Express & Star

easyJet reveals bumper package holiday profits – but has been hit by fuel costs and war in Middle East

Budget airline easyJet has revealed bumper package holiday profits, but has been hit by fuel costs and war in the Middle East.


Watch more of our videos on Shots!
and live on Freeview channel 276

The airliner saw interim pre-tax profits at its holidays arm more than treble to £31 million and predicted full-year profits at the burgeoning division to rise by around 40 per cent to more than £170 million.

It grew its flight programme by 12 per cent in the first half and flew 11 per cent more passengers at 36.7 million.

Birmingham Airport became easyJet’s first new base in the UK in more than a decade in March, creating 140 direct jobs for pilots and crew in the UK and supporting around 1,200 jobs in total.

A new route to Berlin is among 16 new routes that have launched from Birmingham following the base opening, including Alicante, Tenerife and Barcelona which are already operating as well as a year-round route to Sharm el Sheikh.

Overall, the group reported a headline pre-tax loss of £350 million for the six months to March 31, narrowed from losses of £411 million a year ago, and forecast strong profits growth for the full year.

The firm's half-year figures showed losses narrowed to £350 million for the six months to March despite a £40 million hit due to the war between Israel and Hamas, which saw flights suspended to Israel and Jordan, alongside a softening of demand for trips to Egypt since the conflict began in October. It forecasts strong profits growth for the full year.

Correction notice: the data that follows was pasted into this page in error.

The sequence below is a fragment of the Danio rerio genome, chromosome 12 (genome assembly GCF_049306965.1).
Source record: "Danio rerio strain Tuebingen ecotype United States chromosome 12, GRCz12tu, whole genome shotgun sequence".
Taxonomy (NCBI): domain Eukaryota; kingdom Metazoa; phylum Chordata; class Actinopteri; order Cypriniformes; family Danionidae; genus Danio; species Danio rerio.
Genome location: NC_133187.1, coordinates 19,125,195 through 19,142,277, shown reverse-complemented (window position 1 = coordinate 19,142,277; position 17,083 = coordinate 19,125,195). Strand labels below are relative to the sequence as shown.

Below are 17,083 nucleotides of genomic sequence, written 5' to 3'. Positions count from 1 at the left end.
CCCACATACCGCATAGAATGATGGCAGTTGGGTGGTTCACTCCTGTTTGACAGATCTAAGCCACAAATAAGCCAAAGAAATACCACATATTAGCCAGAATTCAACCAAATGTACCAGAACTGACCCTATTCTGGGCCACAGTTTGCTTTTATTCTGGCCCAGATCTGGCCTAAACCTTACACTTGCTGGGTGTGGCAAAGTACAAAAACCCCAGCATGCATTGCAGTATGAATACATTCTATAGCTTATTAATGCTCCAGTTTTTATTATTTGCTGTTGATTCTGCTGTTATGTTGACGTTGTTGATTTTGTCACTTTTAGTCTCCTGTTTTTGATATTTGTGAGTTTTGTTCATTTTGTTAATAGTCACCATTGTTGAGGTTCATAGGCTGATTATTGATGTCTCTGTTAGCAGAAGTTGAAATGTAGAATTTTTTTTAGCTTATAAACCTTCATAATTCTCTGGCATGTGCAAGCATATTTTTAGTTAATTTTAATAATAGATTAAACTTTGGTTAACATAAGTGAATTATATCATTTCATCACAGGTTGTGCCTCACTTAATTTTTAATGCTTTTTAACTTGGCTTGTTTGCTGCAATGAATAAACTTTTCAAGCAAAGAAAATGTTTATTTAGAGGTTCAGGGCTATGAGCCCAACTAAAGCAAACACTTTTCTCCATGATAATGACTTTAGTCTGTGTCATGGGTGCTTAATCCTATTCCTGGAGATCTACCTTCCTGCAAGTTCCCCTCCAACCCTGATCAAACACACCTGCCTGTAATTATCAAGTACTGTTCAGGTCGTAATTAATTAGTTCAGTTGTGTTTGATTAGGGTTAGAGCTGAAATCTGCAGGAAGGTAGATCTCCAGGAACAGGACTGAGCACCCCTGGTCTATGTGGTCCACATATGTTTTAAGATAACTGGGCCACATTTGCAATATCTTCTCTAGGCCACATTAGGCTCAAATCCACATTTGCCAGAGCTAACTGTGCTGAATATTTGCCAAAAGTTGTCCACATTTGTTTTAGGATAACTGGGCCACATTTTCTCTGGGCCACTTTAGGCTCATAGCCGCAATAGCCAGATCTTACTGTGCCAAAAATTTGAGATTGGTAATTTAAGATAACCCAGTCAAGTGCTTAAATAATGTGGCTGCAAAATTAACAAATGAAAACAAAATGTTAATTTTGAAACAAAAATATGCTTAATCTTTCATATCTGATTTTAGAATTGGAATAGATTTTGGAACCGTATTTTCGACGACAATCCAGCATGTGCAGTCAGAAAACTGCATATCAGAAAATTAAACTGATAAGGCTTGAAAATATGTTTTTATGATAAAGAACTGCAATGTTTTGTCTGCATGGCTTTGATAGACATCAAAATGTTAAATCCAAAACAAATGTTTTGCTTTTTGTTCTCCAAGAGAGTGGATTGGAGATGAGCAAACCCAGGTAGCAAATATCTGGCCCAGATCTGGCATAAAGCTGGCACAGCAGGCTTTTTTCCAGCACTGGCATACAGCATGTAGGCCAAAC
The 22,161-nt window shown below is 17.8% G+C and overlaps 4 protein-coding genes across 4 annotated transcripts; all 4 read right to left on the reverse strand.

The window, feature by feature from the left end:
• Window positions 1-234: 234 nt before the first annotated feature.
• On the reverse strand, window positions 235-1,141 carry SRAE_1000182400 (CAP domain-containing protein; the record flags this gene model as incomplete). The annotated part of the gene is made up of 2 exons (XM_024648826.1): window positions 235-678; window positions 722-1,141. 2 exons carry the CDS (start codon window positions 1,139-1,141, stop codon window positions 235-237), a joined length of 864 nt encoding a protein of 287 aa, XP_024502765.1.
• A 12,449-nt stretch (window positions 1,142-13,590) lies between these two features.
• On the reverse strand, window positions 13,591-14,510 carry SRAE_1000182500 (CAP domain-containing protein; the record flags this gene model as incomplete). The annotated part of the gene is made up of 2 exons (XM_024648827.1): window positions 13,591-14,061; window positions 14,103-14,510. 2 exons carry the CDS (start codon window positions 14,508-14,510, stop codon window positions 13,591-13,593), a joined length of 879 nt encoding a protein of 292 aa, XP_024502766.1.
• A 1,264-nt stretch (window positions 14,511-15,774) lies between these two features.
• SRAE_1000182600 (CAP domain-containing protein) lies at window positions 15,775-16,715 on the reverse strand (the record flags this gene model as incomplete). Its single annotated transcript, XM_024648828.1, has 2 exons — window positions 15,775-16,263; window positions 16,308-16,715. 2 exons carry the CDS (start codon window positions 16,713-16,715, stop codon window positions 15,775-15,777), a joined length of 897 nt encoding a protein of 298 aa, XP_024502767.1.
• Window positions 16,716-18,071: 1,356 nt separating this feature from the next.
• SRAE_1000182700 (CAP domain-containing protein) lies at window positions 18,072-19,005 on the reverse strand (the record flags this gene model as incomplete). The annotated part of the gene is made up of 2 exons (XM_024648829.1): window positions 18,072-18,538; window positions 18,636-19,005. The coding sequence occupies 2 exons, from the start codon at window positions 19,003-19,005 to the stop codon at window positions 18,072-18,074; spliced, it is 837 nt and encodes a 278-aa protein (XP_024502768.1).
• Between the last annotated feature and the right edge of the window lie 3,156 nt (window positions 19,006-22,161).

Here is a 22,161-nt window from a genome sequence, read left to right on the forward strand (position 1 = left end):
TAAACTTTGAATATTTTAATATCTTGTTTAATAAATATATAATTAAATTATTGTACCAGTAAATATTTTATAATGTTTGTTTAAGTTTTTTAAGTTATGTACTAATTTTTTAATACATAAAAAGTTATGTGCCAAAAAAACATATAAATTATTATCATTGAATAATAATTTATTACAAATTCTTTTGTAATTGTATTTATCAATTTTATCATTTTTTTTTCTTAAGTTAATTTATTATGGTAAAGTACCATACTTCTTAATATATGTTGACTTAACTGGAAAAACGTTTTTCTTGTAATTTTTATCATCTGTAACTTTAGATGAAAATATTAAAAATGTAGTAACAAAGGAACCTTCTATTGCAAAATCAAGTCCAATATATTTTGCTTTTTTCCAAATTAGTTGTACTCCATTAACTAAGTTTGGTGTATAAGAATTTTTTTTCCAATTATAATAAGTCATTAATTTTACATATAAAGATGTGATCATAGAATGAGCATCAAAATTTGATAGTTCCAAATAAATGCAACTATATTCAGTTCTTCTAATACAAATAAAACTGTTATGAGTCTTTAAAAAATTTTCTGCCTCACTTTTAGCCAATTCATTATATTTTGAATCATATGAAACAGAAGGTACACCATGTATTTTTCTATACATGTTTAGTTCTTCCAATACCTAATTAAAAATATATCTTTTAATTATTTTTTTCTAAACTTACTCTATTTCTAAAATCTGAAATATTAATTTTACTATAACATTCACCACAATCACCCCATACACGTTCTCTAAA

An early Easter helped offset the impact in the first half, when seasonal demand for air travel means airlines often record losses in the winter followed by profits in the summer.

The results were released as it was revealed boss Johan Lundgren will step down in 2025 after seven years at the helm.

The carrier said Mr Lundgren, who became chief executive in December 2017, will leave early next year and will be succeeded by chief financial officer Kenton Jarvis, who has been with the group since February 2021.

EasyJet chairman Sir Stephen Hester said: "We are sad that Johan will retire from easyJet.

"He has done an excellent job as our chief executive since December 2017, steering the company through the immense challenges of the Covid period, and setting up a clear strategy and strong execution plan."

He added that his successor Mr Jarvis had "impressed since joining easyJet in 2021, is fully bought in to the plan and will hit the ground running".

Mr Lundgren said: "There are important things still to accomplish over the balance of the year, but when the time comes I will leave easyJet with a great sense of loyalty and of pride at the progress made and the potential the company has for the future."

EasyJet said that, other than the suspension of flights in response to the Middle East conflict, disruption in the first half of the year was considerably improved compared to the first half of 2023, which saw widespread industrial action impacting air traffic control and other flight services.

It said bookings were on track for the summer season, with around 77 per cent of its third quarter programme sold and around 39 per cent of the peak period sold.

But it said fuel costs jumped 18 per cent higher in the half-year to £914 million and cautioned that the "price of jet fuel remains high due to global demand, and supply instability from geopolitical events".

Mr Lundgren said: "We are now absolutely focused on another record summer which is expected to deliver strong full-year earnings growth."

Sorry, we are not accepting comments on this article.